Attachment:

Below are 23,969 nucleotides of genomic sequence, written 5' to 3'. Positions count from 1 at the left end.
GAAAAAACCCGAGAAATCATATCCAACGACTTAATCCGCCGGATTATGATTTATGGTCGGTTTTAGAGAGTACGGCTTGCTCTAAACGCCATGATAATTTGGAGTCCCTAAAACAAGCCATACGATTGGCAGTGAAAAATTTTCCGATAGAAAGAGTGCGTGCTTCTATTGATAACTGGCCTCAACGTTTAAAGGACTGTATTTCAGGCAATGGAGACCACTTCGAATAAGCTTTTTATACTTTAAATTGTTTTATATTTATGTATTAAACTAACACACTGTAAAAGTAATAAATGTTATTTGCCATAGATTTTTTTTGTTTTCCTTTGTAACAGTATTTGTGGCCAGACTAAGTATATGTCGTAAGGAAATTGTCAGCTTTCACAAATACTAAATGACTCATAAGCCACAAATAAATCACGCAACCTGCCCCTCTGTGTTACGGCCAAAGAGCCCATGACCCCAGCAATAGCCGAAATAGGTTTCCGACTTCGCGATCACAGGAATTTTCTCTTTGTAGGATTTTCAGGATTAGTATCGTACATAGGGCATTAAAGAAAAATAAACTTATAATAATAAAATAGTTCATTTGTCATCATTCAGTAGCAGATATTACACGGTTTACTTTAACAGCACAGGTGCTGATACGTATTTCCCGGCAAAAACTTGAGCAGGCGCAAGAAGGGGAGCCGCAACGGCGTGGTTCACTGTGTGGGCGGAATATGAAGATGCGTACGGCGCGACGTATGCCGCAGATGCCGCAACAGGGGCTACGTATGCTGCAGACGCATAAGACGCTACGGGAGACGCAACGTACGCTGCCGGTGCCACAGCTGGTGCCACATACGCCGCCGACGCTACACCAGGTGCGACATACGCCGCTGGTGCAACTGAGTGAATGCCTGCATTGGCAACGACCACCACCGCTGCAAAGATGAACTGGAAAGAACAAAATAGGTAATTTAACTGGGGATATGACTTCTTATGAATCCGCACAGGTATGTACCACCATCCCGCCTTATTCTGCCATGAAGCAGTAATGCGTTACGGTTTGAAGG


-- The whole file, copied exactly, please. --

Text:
Below are 23,969 nucleotides of genomic sequence, written 5' to 3'. Positions count from 1 at the left end.
GAAAAAACCCGAGAAATCATATCCAACGACTTAATCCGCCGGATTATGATTTATGGTCGGTTTTAGAGAGTACGGCTTGCTCTAAACGCCATGATAATTTGGAGTCCCTAAAACAAGCCATACGATTGGCAGTGAAAAATTTTCCGATAGAAAGAGTGCGTGCTTCTATTGATAACTGGCCTCAACGTTTAAAGGACTGTATTTCAGGCAATGGAGACCACTTCGAATAAGCTTTTTATACTTTAAATTGTTTTATATTTATGTATTAAACTAACACACTGTAAAAGTAATAAATGTTATTTGCCATAGATTTTTTTTGTTTTCCTTTGTAACAGTATTTGTGGCCAGACTAAGTATATGTCGTAAGGAAATTGTCAGCTTTCACAAATACTAAATGACTCATAAGCCACAAATAAATCACGCAACCTGCCCCTCTGTGTTACGGCCAAAGAGCCCATGACCCCAGCAATAGCCGAAATAGGTTTCCGACTTCGCGATCACAGGAATTTTCTCTTTGTAGGATTTTCAGGATTAGTATCGTACATAGGGCATTAAAGAAAAATAAACTTATAATAATAAAATAGTTCATTTGTCATCATTCAGTAGCAGATATTACACGGTTTACTTTAACAGCACAGGTGCTGATACGTATTTCCCGGCAAAAACTTGAGCAGGCGCAAGAAGGGGAGCCGCAACGGCGTGGTTCACTGTGTGGGCGGAATATGAAGATGCGTACGGCGCGACGTATGCCGCAGATGCCGCAACAGGGGCTACGTATGCTGCAGACGCATAAGACGCTACGGGAGACGCAACGTACGCTGCCGGTGCCACAGCTGGTGCCACATACGCCGCCGACGCTACACCAGGTGCGACATACGCCGCTGGTGCAACTGAGTGAATGCCTGCATTGGCAACGACCACCACCGCTGCAAAGATGAACTGGAAAGAACAAAATAGGTAATTTAACTGGGGATATGACTTCTTATGAATCCGCACAGGTATGTACCACCATCCCGCCTTATTCTGCCATGAAGCAGTAATGCGTTACGGTTTGAAGG